Appeal to nurses: ‘stick by colleagues if they’re caught up in a social media storm’
Staff in controversial care cases face abuse online – with even nurses joining in
Staff in controversial care cases face abuse online – and even nurses join in
Nurses should stick by colleagues who become targets of online abuse while involved in high-profile care cases, RCN congress heard.
College members discussed the impact on nurses involved in care disputes that attract media attention.
Stephen McKeever, of the RCN's children and young people acute care forum, which proposed the discussion, said high-profile cases can lead to nurses being abused on social media.
Despite facing public hostility, there is little protection for the nurses involved or opportunity to respond, he said.
He made the point that nurses help families face difficult decisions, such as stopping treatment in the patient's best interests.
‘What’s new is the involvement of social media and the frenzy created when some of these cases end up in court. We could say it’s in the public interest, but sometimes it seems to be more about selling chip paper or increasing the number of likes and followers than about helping the family’.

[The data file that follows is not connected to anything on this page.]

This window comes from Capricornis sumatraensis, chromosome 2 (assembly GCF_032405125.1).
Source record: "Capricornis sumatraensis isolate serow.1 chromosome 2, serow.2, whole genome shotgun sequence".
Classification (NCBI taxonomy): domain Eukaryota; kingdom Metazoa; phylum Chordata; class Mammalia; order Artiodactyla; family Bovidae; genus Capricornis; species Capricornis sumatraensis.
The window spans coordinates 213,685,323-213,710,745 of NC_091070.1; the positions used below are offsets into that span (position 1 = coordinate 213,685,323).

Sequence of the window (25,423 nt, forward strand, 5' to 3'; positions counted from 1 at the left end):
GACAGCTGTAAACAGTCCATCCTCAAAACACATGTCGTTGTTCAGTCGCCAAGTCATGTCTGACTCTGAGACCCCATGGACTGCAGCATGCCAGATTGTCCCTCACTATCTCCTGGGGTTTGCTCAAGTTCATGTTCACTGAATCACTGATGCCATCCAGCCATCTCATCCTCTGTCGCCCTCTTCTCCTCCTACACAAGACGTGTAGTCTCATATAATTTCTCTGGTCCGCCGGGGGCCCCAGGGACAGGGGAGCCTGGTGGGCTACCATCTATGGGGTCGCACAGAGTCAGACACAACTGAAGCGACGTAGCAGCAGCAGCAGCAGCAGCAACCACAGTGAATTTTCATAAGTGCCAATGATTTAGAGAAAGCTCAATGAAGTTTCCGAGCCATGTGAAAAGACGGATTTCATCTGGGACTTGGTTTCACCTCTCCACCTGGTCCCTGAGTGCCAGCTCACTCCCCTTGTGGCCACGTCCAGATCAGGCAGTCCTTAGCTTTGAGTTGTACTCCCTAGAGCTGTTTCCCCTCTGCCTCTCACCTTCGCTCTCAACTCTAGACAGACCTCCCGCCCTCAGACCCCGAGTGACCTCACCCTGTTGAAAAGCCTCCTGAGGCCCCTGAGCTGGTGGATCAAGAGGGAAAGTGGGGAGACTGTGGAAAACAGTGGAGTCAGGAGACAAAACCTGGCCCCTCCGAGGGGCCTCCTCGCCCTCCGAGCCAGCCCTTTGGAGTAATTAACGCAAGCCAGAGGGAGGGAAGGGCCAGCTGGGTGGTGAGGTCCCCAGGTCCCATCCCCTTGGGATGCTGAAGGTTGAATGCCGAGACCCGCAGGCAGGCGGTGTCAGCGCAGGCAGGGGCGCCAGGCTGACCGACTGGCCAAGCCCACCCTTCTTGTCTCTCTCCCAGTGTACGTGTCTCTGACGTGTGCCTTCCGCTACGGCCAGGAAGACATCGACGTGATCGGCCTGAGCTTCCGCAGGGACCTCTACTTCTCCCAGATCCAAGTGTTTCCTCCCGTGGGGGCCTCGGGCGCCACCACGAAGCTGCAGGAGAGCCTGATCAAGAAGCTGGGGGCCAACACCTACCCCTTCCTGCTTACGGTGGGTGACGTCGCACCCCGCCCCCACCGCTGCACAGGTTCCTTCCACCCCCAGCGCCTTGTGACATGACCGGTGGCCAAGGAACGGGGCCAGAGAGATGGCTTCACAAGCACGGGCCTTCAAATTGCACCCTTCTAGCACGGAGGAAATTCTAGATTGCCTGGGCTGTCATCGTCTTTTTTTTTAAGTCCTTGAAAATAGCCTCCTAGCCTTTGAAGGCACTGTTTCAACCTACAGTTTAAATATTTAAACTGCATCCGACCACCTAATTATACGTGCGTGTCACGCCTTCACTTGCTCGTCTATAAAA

Professionalism and social media use
Nursing student Aimie Morgan, from South Staffordshire, pointed out that patients' families and friends are not bound by rules of confidentiality in the way clinicians are.
‘They can say what they like about us… but during these high-profile cases I’ve seen other nurses sharing news articles and petitions calling for the nurses of Great Ormond Street and Alder Hey to be called to account.’
In a comment that won applause, she added: 'When using social media we must remain professional and ethical and abide by the Code, but most of all we have to stick by our fellow nurses and colleagues.'
The media – a tool for good
Paul Hannah from the nursing in justice and criminal mental health forum said nurses should try to harness the power of the media to promote the profession.
‘In the national media we only hear about it when something goes wrong,' he said.
'We don’t hear about all the great work that health professionals do. We should embrace the media culture and the power of putting a positive message out into the world that gives people hope. Don’t be afraid of the media – it can be a tool for good.’
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